A few months back, I wrote about how being diagnosed with metastatic breast cancer was like falling off a cliff. And that I knew that there would be more cliffs to come–the brain mets cliff, the lung mets cliff, the liver mets cliff, and the “there is nothing more we can do” cliff. Well, one of those cliffs happened last week: the brain mets one. The story of how this has all gone down is quite the tale. You’re going to be horrified and then relieved and then sad. This will be long.
So, a few weeks back, I emailed my oncologist (whom you will have realized by now is one of my favorite people–he’s not just my doctor anymore, he’s my friend) and said “So, I’m having these weird dizzy spells, could it be from the new drug I’m on?” And he wrote back and said it could be, but would I mind going to have a brain MRI out of paranoia? And I said, “Sure” and I had that MRI on April 3. My oncologist got the results almost immediately–everything looked normal. Hooray! We chalked the dizzy spells up to the palbociclib and went back to normal life.
Fast forward to April 13. My oncologist tells the team at the hospital where I get care that he is going to talk about my case during their tumor board that week. So, the radiologist who initially looked at my MRI took a second look, and low and behold, there are four small spots on it that she missed initially. She puts a note into their electronic records system that says “On further review, oh look, it’s brain mets” and says she left a voicemail not for my oncologist, but another oncologist in his office. Which, A, you re-read the scan and decided it’s brain mets and you just leave a voicemail about it, with someone who isn’t my doc? Are you kidding? And B, my oncologist’s office has no record of receiving that voicemail.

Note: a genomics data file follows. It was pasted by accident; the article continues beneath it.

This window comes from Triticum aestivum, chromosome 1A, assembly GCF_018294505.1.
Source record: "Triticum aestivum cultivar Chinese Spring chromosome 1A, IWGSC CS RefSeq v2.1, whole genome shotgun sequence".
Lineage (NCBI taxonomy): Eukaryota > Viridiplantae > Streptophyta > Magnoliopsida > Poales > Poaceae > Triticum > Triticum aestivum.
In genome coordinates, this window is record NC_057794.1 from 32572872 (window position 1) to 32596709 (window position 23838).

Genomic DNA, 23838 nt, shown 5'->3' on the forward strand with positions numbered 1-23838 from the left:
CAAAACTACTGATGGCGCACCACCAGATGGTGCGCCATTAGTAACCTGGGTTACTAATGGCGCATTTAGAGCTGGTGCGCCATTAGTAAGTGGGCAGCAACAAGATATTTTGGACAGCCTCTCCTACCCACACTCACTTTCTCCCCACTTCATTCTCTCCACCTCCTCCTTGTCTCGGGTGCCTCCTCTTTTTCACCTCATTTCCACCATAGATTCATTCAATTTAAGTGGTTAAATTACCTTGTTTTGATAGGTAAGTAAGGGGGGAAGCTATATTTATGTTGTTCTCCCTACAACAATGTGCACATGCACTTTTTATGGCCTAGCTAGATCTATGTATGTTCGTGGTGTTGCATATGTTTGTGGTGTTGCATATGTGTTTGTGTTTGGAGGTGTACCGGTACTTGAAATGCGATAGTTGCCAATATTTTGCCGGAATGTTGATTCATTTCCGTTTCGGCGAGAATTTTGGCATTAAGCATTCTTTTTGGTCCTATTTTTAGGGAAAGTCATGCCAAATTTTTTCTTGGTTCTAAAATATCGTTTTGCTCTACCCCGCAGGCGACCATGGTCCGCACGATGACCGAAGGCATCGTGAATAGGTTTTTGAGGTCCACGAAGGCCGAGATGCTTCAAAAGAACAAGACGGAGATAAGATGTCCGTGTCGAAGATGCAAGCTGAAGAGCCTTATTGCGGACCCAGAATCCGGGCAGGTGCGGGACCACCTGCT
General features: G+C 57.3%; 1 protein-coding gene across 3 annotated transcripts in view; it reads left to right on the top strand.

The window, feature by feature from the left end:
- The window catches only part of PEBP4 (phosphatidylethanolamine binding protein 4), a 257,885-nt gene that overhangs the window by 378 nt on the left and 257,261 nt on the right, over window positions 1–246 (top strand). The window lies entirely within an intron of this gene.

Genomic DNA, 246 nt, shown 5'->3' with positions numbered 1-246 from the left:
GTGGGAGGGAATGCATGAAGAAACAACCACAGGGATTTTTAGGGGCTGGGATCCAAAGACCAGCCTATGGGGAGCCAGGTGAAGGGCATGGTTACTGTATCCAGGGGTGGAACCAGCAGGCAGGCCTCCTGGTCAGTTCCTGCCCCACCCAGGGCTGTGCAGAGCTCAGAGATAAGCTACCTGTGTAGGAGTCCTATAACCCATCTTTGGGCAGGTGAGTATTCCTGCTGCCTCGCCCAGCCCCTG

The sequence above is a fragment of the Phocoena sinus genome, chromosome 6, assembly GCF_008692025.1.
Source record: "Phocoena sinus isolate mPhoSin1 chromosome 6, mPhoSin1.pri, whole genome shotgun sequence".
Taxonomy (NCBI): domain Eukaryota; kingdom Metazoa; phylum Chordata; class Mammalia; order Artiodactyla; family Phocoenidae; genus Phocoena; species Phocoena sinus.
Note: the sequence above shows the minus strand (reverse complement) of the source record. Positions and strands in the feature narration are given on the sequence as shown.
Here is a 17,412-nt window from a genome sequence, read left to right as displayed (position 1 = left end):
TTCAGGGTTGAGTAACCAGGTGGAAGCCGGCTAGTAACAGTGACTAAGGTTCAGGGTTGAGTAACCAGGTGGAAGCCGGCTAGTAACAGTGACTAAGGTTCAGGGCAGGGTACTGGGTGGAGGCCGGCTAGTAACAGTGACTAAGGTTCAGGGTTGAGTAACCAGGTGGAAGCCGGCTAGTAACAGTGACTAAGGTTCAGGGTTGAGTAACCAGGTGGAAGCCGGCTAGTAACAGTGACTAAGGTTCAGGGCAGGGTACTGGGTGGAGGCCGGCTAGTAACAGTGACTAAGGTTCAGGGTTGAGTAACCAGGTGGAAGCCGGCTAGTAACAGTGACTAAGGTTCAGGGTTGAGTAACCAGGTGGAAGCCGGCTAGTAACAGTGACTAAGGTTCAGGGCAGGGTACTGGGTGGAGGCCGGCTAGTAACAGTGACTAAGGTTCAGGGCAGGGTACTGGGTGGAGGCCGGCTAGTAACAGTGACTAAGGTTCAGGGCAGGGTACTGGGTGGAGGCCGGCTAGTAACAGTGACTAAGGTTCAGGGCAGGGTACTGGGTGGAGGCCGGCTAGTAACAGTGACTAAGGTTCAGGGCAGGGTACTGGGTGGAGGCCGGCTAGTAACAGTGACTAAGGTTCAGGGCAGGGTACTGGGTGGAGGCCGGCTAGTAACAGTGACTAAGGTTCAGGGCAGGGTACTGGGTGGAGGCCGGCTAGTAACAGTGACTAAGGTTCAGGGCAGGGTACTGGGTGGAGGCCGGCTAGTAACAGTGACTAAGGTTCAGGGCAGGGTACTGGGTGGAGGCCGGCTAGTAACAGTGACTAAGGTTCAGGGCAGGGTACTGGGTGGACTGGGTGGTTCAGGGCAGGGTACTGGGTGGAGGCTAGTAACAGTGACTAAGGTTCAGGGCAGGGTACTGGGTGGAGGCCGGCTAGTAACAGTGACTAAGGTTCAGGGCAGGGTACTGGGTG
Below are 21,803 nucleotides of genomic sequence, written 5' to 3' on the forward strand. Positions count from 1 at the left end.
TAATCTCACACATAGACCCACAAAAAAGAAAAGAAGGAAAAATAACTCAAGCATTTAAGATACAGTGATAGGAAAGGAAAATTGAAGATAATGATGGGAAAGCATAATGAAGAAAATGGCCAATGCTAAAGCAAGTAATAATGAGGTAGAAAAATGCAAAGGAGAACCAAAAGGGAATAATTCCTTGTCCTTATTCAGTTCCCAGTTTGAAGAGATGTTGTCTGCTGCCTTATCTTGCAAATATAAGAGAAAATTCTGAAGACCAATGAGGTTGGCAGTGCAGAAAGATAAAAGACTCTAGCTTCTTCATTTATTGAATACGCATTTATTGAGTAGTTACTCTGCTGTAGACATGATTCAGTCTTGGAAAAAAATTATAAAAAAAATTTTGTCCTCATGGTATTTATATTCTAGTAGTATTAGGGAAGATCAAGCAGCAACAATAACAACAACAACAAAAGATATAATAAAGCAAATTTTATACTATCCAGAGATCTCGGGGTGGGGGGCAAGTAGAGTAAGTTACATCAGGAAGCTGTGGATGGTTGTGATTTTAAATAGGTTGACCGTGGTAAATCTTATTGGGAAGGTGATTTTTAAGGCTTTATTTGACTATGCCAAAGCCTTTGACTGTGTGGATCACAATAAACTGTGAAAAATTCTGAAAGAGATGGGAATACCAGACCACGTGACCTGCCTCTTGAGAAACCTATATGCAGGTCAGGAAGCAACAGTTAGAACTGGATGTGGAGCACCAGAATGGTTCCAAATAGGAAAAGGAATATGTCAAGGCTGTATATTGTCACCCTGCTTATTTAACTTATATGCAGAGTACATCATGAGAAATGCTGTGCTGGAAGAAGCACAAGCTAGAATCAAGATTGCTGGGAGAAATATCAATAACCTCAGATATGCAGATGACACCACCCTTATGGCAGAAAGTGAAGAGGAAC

Needless to say, my oncologist was livid when he found out. If there hadn’t been a second look at that scan, the most likely scenario is that the tumors would have continued to grow and I would have developed headaches in a couple of months, and my oncologist would probably have said “Well, we just did a scan, so I’m sure you’re fine.” And I would have been screwed.
He began putting together a plan for treating me, along with the radiation oncologist I saw last year, and they put in a referral to a gamma knife clinic. Before my oncologist could call me to tell me I had brain mets and talk to me about the plan, I get a call from the gamma knife clinic. It went something like this:
“Hi, I’m calling from the gamma knife clinic, your radiation oncologist put in a referral for us to see you based on your recent MRI.”
“I’m confused, my recent MRI came back normal.”
“Uh…who talked to you about your scan?”
“My medical oncologist. I haven’t talked to my radiation oncologist since last fall.”
“OK…well…let me see if I can figure out what’s going on, and I’ll call you back, OK?”
“OK, thanks, I guess?”
At this point I send an email to my oncologist, with the subject line “Gamma Knife Clinic WTF” explaining this conversation. Within an hour, I get a phone call from my oncologist, apologizing profusely and explaining the situation. We set up an appointment for the following morning to talk things over.